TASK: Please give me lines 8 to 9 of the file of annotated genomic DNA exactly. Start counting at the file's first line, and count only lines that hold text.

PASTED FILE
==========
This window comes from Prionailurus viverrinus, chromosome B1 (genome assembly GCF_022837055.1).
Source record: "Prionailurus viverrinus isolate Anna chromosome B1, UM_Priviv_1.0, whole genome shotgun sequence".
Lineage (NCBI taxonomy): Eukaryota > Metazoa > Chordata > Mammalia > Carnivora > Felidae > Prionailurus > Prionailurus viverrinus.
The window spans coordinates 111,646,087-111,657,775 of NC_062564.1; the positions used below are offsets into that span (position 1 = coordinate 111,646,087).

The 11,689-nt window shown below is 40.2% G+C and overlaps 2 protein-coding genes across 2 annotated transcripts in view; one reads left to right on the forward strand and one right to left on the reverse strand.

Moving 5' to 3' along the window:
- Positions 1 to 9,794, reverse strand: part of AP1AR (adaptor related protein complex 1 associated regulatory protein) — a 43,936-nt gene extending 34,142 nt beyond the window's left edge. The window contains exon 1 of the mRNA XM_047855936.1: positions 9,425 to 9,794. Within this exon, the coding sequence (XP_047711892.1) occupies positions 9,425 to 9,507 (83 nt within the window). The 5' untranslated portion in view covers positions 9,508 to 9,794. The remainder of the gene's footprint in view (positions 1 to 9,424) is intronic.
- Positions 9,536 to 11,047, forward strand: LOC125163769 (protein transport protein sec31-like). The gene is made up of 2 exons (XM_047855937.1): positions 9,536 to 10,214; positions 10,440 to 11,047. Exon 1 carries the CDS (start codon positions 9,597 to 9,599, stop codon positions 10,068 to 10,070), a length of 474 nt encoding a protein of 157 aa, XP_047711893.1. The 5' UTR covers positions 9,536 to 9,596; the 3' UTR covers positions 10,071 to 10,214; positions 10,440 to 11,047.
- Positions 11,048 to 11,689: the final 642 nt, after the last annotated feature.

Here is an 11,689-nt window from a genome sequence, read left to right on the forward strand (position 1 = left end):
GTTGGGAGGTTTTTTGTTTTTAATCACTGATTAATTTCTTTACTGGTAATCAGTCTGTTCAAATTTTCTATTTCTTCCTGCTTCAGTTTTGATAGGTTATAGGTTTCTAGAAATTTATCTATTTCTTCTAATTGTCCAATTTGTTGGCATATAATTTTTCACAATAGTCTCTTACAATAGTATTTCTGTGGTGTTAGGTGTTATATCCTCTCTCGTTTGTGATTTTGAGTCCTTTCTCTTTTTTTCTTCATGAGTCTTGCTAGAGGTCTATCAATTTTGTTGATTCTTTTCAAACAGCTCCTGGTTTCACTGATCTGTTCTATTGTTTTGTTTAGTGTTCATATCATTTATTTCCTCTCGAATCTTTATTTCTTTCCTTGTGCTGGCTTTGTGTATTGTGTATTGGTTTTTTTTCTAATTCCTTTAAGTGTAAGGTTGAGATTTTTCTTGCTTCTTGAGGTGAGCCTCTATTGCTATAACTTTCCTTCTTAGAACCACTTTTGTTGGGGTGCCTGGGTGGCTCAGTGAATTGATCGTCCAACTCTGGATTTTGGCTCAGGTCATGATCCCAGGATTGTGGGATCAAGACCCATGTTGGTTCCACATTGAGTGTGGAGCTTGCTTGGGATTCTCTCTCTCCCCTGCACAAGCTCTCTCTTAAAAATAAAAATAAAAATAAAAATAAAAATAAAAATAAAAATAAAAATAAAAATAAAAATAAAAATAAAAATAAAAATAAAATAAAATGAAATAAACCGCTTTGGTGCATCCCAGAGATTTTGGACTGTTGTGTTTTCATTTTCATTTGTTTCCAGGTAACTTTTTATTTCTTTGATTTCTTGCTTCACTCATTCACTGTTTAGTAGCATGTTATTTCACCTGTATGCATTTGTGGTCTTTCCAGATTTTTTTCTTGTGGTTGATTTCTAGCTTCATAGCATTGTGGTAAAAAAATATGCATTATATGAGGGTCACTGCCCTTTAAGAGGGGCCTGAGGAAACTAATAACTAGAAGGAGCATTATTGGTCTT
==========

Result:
- Positions 9,536 to 11,047, forward strand: LOC125163769 (protein transport protein sec31-like). The gene is made up of 2 exons (XM_047855937.1): positions 9,536 to 10,214; positions 10,440 to 11,047. Exon 1 carries the CDS (start codon positions 9,597 to 9,599, stop codon positions 10,068 to 10,070), a length of 474 nt encoding a protein of 157 aa, XP_047711893.1. The 5' UTR covers positions 9,536 to 9,596; the 3' UTR covers positions 10,071 to 10,214; positions 10,440 to 11,047.
- Positions 11,048 to 11,689: the final 642 nt, after the last annotated feature.